Canadian Association of Insolvency and Restructuring Professionals

Pearce v. 4 Pillars Consulting Group Inc.

On October 29th, the British Columbia Supreme Court certified a class action suit against 4 Pillars Consulting Group Inc. and Full Circle Debt Solutions Inc. Justice Mayer decided that all allegations made against the defendants were proper allegations to be certified, meaning that they qualify as class proceedings that can proceed to trial. It should be noted that the defendants are entitled a right to appeal Justice Mayer’s decision to the British Columbia Court of Appeal. They have 30 days following the issuance of the decision to initiate the appeal.

In both proceedings, it is alleged that the business models of the defendants provided debt restructuring services in breach of both the Business Practices and Consumer Protection Act, S.B.C. 2004, c. 2 [BPCPA] and its regulation, the Debt Collection and Repayment Regulation, B.C. Reg. 295/2004 [DCRR], and the Bankruptcy and Insolvency Act, R.S.C. 1985, c. B-3 [BIA].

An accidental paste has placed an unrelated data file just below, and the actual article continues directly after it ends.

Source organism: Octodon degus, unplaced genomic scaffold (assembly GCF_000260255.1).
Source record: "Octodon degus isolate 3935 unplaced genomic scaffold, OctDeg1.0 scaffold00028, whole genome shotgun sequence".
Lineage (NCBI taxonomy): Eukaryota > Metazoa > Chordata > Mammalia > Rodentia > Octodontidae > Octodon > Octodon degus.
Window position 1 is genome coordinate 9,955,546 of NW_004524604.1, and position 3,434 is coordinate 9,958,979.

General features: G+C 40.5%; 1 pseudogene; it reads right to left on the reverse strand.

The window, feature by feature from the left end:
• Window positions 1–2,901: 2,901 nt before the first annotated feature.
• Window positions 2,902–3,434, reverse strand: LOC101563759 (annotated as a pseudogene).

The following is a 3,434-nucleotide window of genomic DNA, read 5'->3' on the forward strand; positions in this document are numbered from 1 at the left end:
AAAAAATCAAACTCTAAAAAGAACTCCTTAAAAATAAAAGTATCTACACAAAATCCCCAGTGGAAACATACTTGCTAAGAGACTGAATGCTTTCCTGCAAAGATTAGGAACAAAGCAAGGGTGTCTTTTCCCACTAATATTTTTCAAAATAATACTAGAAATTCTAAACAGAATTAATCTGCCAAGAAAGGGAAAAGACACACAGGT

While the certification decision does not substantively determine any legal issues, CAIRP legal counsel has noted that the existence of these legal proceedings raises the spectre that it may ultimately be determined that LITs who have worked with 4 Pillars or Full Circle were party to a scheme that unlawfully breached s.66.13(2) of the BIA. This could mean they face exposure to claims for damages for conspiracy or, to the extent they received any financial compensation from 4 Pillars or Full Circle, for restitution.

Relying on assessments and other information from a debt consultant to satisfy statutory LIT duties constitutes “relying on a non-LIT to provide s. 66.13(2) services”. Further, accepting this work from a debt consultant itself amounts to accepting an economic benefit, that being the cost avoided by the LIT of not doing their own proper and thorough assessment of the debtor’s affairs.

Collaborating with debt consultants also contravenes the Consumer Proposals Section 8 of the CAIRP Standards of Professional Practice. The OSB has advised they are taking concrete steps to address this kind of non-compliance.

In consideration, CAIRP members should ensure they do not rely on any non-LIT in respect of the services described in s. 66.13(2) of the BIA, and that they do not accept any economic benefits from any non-LIT in respect of being retained as an administrator under Part III Division II of the BIA.

CAIRP will continue to carefully monitor this case as it proceeds.